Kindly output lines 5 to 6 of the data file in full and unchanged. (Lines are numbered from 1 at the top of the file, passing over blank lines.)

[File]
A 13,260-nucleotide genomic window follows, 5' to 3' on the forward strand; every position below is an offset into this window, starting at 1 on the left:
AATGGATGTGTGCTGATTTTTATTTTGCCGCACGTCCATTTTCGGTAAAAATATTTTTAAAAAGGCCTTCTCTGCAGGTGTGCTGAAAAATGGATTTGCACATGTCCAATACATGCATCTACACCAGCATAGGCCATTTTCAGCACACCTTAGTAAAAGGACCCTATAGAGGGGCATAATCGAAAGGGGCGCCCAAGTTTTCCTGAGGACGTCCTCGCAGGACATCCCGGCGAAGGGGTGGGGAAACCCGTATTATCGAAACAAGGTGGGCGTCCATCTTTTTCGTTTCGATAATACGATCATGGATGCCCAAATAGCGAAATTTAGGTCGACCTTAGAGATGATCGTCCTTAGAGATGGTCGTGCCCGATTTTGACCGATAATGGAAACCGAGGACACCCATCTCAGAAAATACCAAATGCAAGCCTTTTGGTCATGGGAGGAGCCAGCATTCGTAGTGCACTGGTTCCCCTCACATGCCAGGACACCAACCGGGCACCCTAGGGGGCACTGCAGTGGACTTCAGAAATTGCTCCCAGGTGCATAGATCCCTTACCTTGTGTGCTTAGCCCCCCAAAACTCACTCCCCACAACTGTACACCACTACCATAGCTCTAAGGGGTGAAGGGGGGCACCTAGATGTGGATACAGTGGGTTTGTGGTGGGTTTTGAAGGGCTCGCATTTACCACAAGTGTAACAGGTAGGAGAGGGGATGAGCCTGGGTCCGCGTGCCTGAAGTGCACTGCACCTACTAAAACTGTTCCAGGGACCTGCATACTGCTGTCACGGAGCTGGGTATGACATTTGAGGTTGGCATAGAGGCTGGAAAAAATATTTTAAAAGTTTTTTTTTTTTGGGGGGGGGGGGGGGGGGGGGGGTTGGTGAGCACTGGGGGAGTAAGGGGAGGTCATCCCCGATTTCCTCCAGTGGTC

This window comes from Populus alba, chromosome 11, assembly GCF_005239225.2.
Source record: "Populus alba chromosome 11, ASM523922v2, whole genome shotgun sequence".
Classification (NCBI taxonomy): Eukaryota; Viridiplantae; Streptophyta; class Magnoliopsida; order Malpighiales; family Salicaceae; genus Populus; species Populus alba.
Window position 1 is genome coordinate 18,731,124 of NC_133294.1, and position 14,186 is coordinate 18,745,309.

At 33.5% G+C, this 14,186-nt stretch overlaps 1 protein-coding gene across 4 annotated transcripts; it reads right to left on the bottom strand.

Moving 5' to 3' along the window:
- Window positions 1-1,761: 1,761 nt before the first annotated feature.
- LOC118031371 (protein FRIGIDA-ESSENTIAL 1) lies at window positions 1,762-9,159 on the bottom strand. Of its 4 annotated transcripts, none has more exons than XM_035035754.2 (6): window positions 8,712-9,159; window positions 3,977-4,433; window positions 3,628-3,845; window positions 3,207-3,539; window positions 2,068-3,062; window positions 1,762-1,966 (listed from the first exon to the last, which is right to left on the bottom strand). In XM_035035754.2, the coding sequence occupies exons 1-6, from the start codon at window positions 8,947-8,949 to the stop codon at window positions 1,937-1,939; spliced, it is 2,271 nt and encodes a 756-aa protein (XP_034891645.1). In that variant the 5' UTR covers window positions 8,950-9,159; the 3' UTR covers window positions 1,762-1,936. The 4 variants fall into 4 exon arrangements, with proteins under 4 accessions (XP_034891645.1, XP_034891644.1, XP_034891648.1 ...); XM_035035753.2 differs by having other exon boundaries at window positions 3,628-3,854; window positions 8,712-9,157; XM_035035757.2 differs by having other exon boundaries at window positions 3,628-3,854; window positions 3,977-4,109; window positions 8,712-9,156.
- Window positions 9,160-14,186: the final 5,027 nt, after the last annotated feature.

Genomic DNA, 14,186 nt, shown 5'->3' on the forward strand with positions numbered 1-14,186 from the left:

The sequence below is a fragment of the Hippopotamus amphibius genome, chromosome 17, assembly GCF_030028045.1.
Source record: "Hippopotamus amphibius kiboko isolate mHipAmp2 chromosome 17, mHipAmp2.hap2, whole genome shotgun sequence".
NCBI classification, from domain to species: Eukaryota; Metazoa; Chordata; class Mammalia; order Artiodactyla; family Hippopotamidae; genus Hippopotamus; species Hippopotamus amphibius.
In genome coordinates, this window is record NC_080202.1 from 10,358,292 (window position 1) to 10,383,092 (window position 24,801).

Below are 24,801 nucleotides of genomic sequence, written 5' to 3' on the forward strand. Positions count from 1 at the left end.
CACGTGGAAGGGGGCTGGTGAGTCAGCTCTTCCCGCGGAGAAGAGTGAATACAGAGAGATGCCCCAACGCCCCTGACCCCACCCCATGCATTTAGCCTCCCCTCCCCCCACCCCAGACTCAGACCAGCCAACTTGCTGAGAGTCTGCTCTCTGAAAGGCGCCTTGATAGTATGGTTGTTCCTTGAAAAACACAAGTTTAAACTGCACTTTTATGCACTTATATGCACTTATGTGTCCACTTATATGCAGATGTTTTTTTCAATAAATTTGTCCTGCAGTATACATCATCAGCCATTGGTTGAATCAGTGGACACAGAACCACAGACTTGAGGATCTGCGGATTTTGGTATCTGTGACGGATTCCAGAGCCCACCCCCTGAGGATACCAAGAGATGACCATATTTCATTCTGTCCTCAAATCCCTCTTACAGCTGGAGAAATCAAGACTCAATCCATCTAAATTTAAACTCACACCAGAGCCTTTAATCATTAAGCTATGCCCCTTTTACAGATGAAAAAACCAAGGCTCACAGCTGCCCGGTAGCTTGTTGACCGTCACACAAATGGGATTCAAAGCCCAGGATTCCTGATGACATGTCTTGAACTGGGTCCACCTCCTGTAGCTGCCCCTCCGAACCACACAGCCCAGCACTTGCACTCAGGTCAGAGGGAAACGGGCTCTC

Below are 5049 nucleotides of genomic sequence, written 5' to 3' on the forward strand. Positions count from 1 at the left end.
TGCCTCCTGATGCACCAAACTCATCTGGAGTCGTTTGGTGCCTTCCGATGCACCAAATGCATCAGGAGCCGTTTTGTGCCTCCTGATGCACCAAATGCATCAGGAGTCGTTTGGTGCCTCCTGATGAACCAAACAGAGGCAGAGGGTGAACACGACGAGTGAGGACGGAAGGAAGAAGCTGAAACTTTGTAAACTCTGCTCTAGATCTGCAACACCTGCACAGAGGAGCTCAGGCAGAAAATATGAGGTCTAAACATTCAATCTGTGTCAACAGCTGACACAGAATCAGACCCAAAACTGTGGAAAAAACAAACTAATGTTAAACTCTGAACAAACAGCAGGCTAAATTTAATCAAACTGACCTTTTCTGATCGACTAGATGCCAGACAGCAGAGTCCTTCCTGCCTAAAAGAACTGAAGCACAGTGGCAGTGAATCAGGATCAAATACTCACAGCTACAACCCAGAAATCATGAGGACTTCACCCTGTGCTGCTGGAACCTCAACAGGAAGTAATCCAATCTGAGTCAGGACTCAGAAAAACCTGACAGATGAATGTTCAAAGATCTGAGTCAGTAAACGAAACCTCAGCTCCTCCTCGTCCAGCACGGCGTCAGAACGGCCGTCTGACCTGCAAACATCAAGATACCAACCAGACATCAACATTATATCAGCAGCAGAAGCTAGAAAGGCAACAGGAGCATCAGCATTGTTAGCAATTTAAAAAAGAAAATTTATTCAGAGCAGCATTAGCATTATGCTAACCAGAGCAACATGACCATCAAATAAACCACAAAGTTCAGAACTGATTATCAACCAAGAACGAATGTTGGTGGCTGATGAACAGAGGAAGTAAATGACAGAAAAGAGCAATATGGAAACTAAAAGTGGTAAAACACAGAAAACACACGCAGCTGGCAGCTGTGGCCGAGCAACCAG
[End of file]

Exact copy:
Classification (NCBI taxonomy): Eukaryota; Viridiplantae; Streptophyta; class Magnoliopsida; order Malpighiales; family Salicaceae; genus Populus; species Populus alba.
Window position 1 is genome coordinate 18,731,124 of NC_133294.1, and position 14,186 is coordinate 18,745,309.